A few months ago, a bill was passed to commemorate the tragic legacy of residential schools in Canada. The date September 30 is now marked as National Day for Truth and Reconciliation, a federal statutory holiday and a direct response to Call to Action 80 of the Truth and Reconciliation Commission. Libro announced recently in a media release that we will begin observing the National Day for Truth and Reconciliation on an annual basis to recognize Indigenous culture and history and the importance of honouring survivors of residential schools, their families, and communities.
Alongside the National Day for Truth and Reconciliation is Orange Shirt Day. The story of Orange Shirt Day explains that former residential school student “Phyllis (Jack) Webstad told her story of her first day at residential school when her shiny new orange shirt, bought by her grandmother, was taken from her as a six-year-old girl.” To learn more about Phyllis’s story, watch this video message.
There are many options out there to purchase an orange shirt. While you may already have one at home or are tempted to go to your local thrift store, if you are able to purchase an orange shirt from a local Indigenous business or organization, we strongly encourage that. In London, Atlohsa Family Healing Services and the N’Amerind (London) Friendship Centre Inc. are selling shirts in adult and youth sizes. In Sarnia, Aamjiwnaang First Nation are also selling shirts at Planet Stitch. Please visit their respective websites to purchase.
With immediate family members in the Mohawks of the Bay of Quinte First Nations community, an employee at Libro Credit Union, and a small business Owner, I’d like to encourage you to support Indigenous small businesses across Ontario. These makers and artisans are producing beautiful products that showcase their traditions and values. I’d like to challenge you also, to think about how you can support these Indigenous small businesses and look to discover more not just on September 30 but any day of the year.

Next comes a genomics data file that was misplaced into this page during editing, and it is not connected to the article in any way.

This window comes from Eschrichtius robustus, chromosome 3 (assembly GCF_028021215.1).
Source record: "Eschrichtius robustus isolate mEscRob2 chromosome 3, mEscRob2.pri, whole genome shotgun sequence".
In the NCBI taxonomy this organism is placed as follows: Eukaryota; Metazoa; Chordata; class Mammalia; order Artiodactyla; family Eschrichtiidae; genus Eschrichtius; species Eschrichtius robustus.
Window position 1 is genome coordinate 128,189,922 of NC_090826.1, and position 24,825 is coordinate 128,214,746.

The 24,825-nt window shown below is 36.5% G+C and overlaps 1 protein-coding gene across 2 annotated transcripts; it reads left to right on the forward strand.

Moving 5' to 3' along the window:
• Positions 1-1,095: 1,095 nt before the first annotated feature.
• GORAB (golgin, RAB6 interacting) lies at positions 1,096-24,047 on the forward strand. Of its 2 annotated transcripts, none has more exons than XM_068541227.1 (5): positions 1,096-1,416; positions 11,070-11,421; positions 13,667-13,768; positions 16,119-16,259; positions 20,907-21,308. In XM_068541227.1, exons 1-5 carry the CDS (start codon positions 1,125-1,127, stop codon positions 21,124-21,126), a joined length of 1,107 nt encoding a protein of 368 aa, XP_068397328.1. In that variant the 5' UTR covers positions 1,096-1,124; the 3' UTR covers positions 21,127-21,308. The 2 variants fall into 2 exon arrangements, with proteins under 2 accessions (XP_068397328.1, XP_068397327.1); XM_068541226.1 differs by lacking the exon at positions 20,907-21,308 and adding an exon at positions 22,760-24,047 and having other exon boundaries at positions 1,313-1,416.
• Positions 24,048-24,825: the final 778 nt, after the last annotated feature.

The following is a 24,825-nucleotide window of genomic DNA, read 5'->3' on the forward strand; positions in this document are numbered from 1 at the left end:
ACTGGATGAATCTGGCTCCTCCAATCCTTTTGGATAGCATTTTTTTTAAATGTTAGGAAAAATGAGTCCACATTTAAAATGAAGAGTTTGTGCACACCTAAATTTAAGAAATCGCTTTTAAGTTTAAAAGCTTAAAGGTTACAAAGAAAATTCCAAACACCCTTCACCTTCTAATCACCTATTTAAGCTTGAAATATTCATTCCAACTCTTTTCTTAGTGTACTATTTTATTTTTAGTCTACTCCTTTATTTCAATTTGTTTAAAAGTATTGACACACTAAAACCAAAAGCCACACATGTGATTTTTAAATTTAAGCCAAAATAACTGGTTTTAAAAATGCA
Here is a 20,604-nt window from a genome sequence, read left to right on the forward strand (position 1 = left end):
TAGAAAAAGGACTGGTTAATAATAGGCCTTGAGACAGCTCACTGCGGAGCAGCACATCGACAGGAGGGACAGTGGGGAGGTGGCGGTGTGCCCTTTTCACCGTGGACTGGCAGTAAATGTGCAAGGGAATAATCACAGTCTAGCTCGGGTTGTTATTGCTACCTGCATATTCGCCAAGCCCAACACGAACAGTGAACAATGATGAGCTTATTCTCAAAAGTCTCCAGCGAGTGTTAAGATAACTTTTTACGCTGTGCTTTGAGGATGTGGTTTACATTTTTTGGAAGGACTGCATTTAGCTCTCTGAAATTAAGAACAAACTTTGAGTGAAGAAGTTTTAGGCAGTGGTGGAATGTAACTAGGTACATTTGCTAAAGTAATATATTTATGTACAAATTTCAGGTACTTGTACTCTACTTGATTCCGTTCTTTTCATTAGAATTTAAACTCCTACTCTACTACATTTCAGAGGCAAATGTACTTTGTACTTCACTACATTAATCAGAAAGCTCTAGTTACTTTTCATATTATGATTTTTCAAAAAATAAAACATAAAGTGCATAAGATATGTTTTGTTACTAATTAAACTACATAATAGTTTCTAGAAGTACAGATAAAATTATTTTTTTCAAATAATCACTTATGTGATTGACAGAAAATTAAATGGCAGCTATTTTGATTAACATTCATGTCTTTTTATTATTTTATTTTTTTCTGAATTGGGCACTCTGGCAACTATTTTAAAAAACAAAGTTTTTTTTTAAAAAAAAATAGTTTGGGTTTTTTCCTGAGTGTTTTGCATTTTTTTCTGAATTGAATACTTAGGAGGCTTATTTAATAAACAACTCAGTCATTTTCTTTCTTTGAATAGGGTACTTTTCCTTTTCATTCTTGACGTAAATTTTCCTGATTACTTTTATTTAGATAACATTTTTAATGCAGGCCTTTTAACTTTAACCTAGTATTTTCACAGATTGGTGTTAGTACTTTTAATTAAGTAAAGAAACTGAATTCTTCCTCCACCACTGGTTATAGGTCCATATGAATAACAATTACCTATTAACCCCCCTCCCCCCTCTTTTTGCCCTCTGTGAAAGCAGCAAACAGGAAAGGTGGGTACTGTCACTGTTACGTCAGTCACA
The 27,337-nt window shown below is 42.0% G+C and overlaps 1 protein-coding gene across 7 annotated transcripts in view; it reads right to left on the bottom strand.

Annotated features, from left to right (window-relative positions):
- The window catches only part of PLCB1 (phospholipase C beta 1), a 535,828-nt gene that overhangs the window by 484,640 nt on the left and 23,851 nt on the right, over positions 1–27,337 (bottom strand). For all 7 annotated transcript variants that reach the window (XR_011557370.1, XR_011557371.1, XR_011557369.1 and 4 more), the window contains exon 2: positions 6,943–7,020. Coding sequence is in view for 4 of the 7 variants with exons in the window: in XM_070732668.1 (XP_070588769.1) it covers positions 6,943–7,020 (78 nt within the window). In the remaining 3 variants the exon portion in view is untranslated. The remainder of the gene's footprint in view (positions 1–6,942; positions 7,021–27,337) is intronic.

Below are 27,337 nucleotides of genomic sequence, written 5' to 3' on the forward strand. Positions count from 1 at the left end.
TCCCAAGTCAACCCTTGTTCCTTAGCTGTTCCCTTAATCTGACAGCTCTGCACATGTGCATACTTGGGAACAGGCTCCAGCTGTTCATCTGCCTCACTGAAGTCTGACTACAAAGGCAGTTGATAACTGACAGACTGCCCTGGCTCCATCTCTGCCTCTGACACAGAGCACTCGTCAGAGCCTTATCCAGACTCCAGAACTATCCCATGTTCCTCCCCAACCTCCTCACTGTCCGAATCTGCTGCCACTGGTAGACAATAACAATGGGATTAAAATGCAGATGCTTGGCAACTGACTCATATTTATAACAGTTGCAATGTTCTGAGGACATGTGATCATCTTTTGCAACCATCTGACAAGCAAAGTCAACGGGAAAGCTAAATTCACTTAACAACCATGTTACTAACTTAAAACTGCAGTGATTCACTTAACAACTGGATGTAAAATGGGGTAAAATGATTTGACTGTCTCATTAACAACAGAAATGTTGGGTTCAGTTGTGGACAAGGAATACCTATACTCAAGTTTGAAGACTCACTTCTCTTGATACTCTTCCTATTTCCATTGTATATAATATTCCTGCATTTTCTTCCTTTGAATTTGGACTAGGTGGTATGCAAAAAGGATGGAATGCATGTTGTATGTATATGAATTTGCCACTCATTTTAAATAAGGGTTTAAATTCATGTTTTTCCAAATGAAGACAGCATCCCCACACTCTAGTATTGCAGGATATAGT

One of a kind contemporary hand beaded jewelry items made by Janet Antone from Oneida Nation of the Thames.
The Spirit Babe company has been continuously creating the best selection of products that make you look and feel your best while staying true to yourself. Creating everything from gemstone bracelets, gift baskets, vegan skincare line, and apparel.
Based in Kitchener, Ontario, Maddie Kekek-Abinooji taught herself to bead as a means of fostering a deeper connection to her Anishinaabek roots. She takes great pride in the pieces she crafts, and feels exceptional gratitude for the history, the land, the stories, and the people which inspire their creation.
Alanah Astehtsi Otsistohkwa (Morningstar) Jewell is a mixed French-First Nations artist, and is Bear Clan from Oneida Nation of the Thames. She is an illustrator, painter and muralist, and organizes local Indigenous Art Markets through @IAmKitchener on Instagram. Her passion is promoting Indigenous art and culture in urban areas.
Susan Hill is a Haudenosaunee artisan & member of the Cayuga Nation living in Ohsweken on Six Nations of the Grand River Territory. She is self taught in making moccasins and was mentored by her mother, Millie throughout her years of beading. Susan can be found at a number of powwows and hosts workshops throughout the year in southern Ontario.
Bear’s Den Native Crafts is owned and operated by Daniel N. Pelletier (Megisa Magawa Tick) and his family in London, Ontario. They carry many unique Native Crafts, Bear & Minigan Salve, Jewellery, Sage & Sweetgrass, Animal Skulls, Furs, Moccasins and much more!